The industry-funded right-wing think tank the American Enterprise Institute (AEI) has taken aim at non-governmental organizations.
"The rules of political engagement have changed, and progressives had best observe the planful discipline that has brought right-wing conservatives to such powerful heights," writes Joe Bevilacqua. "The ladder of these heights was built, rung by rung, through the efforts of non-profit organizations. ... In a slow and calculated manner over the last 30 years, the Right has built a solid organization that is only now reaping the fruits of its labors in the form of unprecedented governmental, corporate and media control. The Left has sat quietly, letting it happen."
In a candid interview about being a conservative reporter, Weekly Standard senior writer Matt Labash explained to JournalismJobs.com why conservative media has become so popular. "Because they feed the rage," Labash said. "We bring the pain to the liberal media. I say that mockingly, but it's true somewhat. We come with a strong point of view and people like point of view journalism. While all these hand-wringing Freedom Forum types talk about objectivity, the conservative media likes to rap the liberal media on the knuckles for not being objective.
At the Jesse Helms Center in North Carolina, more than a dozen earnest college students gathered for training in how to start their own conservative newspapers and opinion journals and how to pick fights with lefty bogeymen on the faculty and in student government. "By the end of the day, the student journalists were fired up for battle," writes John Johnson, "determined not only to change the tenor of notoriously liberal campus dialogues, but also, in the long run, to alter the basic makeup of the nation's professional news outlets. ...
The media watchdog FAIR/Extra! has studied the guestlist of CNN's Reliable Sources to see how many critical voices were heard on the program that claims to "turn a critical lens on the media." Covering one year of weekly programs, the FAIR study found that Reliable Sources strongly favored mainstream media insiders and right-leaning pundits. In addition, female critics were significantly underrepresented, and ethnic minority voices were almost non-existent.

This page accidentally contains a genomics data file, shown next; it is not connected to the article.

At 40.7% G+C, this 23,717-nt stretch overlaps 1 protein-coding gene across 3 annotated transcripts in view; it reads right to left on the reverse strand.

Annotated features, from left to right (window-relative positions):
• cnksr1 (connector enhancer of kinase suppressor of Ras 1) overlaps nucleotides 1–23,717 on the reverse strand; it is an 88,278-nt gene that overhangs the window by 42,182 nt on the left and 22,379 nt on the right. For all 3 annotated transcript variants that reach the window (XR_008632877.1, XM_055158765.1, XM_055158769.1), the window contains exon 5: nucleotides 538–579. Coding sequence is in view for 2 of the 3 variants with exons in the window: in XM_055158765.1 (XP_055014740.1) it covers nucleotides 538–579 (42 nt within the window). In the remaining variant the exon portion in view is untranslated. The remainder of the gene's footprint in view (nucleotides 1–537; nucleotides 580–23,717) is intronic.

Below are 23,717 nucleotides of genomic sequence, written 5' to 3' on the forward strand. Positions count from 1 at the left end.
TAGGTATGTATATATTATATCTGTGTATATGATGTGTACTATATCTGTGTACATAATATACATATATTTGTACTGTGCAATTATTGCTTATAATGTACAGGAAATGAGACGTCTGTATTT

"The BBC was attacked by both sides over the Iraq war. It was the only news
organisation apart from the Sun that was targeted by anti-war demonstrators,
and senior managers apologised for the use of biased terms such as
"Shirley & Banister Public Affairs helped put together one of the largest pro-Bush rallies during the Iraq war on the National Mall in Washington, D.C., last Saturday, starring Republican heavyweights G. Gordon Liddy, former senator and actor Fred Thompson and Weekly Standard editor Bill Kristol, among others," O'Dwyer's PR Daily reports. "The event, which drew between five and ten thousand people, was staged for longtime client Citizens United Foundation. ...
An anti-Semitic web site called the "Barnes Report" is distributing fake whistleblower memos on media bias in the Iraq war that attempt to exploit public skepticism about the accuracy of U.S. news coverage. Excerpts from the alleged memos appear on a series of web pages titled "Controlling the News." The "memos" instruct reporters to avoid showing scenes of violence from the war and to stress images that depict U.S. policy in a favorable light.
The New York Times reports on the 'Fox Effect' of MSNBC and CNN imitating Fox's vicious style of biased, nationalistic reporting. "...[I]t has been the Fox News Channel, owned by [Rupert Murdoch's] News Corporation, that has emerged as the most-watched source of cable news by far, with anchors and commentators who skewer the mainstream media, disparage the French and flay anybody else who questions President Bush's war effort. ... Fox's formula had already proved there were huge ratings in opinionated news with an America-first flair.
"Nearly every military-related film
to reach theaters this year has been a box-office
disappointment, leaving some in Hollywood to question how
much the 24-hour news coverage of the Iraq invasion has
dimmed the public appetite for images of combat," and "some critics suggest that
moviegoers are staying away because they have plenty of
real-time war action already on cable and network news
programs. 'When television came on with 24-hour news channels, it
changed what we needed,' said Jeanine Basinger, chairman of